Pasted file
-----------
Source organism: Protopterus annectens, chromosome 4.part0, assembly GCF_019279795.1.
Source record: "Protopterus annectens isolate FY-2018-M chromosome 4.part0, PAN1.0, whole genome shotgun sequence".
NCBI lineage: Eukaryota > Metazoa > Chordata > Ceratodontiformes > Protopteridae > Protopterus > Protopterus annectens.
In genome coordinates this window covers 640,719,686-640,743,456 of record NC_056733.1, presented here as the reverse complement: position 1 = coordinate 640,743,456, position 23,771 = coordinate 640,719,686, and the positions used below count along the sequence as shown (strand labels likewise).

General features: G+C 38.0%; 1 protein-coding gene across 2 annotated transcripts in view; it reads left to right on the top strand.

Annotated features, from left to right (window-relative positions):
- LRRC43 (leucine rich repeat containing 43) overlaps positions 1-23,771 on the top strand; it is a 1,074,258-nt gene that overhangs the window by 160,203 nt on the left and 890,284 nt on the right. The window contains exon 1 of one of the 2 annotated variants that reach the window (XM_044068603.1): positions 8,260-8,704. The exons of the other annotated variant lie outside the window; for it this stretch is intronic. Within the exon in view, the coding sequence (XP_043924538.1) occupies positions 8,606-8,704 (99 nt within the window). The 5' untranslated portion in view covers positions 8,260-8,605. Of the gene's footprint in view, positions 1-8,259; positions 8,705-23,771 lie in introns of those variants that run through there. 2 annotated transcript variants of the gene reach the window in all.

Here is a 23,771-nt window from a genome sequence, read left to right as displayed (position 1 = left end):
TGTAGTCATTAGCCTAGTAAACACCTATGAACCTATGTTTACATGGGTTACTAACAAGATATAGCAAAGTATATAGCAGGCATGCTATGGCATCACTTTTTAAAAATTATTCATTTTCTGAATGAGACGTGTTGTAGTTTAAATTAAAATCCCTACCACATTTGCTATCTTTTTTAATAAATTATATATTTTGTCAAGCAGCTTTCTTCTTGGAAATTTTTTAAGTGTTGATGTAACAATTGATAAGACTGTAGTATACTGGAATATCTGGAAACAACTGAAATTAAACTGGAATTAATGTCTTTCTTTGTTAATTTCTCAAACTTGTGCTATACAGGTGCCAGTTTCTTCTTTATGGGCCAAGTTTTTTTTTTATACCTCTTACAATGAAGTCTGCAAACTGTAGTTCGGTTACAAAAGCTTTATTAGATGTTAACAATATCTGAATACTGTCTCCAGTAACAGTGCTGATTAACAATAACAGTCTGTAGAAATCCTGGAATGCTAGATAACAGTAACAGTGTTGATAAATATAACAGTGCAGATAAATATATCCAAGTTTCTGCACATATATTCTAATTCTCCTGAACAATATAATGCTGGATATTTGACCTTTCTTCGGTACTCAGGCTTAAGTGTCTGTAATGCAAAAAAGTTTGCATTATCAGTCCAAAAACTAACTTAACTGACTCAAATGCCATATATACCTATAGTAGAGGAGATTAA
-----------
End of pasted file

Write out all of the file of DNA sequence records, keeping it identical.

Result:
Source organism: Protopterus annectens, chromosome 4.part0, assembly GCF_019279795.1.
Source record: "Protopterus annectens isolate FY-2018-M chromosome 4.part0, PAN1.0, whole genome shotgun sequence".
NCBI lineage: Eukaryota > Metazoa > Chordata > Ceratodontiformes > Protopteridae > Protopterus > Protopterus annectens.
In genome coordinates this window covers 640,719,686-640,743,456 of record NC_056733.1, presented here as the reverse complement: position 1 = coordinate 640,743,456, position 23,771 = coordinate 640,719,686, and the positions used below count along the sequence as shown (strand labels likewise).

General features: G+C 38.0%; 1 protein-coding gene across 2 annotated transcripts in view; it reads left to right on the top strand.

Annotated features, from left to right (window-relative positions):
- LRRC43 (leucine rich repeat containing 43) overlaps positions 1-23,771 on the top strand; it is a 1,074,258-nt gene that overhangs the window by 160,203 nt on the left and 890,284 nt on the right. The window contains exon 1 of one of the 2 annotated variants that reach the window (XM_044068603.1): positions 8,260-8,704. The exons of the other annotated variant lie outside the window; for it this stretch is intronic. Within the exon in view, the coding sequence (XP_043924538.1) occupies positions 8,606-8,704 (99 nt within the window). The 5' untranslated portion in view covers positions 8,260-8,605. Of the gene's footprint in view, positions 1-8,259; positions 8,705-23,771 lie in introns of those variants that run through there. 2 annotated transcript variants of the gene reach the window in all.

Here is a 23,771-nt window from a genome sequence, read left to right as displayed (position 1 = left end):
TGTAGTCATTAGCCTAGTAAACACCTATGAACCTATGTTTACATGGGTTACTAACAAGATATAGCAAAGTATATAGCAGGCATGCTATGGCATCACTTTTTAAAAATTATTCATTTTCTGAATGAGACGTGTTGTAGTTTAAATTAAAATCCCTACCACATTTGCTATCTTTTTTAATAAATTATATATTTTGTCAAGCAGCTTTCTTCTTGGAAATTTTTTAAGTGTTGATGTAACAATTGATAAGACTGTAGTATACTGGAATATCTGGAAACAACTGAAATTAAACTGGAATTAATGTCTTTCTTTGTTAATTTCTCAAACTTGTGCTATACAGGTGCCAGTTTCTTCTTTATGGGCCAAGTTTTTTTTTTATACCTCTTACAATGAAGTCTGCAAACTGTAGTTCGGTTACAAAAGCTTTATTAGATGTTAACAATATCTGAATACTGTCTCCAGTAACAGTGCTGATTAACAATAACAGTCTGTAGAAATCCTGGAATGCTAGATAACAGTAACAGTGTTGATAAATATAACAGTGCAGATAAATATATCCAAGTTTCTGCACATATATTCTAATTCTCCTGAACAATATAATGCTGGATATTTGACCTTTCTTCGGTACTCAGGCTTAAGTGTCTGTAATGCAAAAAAGTTTGCATTATCAGTCCAAAAACTAACTTAACTGACTCAAATGCCATATATACCTATAGTAGAGGAGATTAA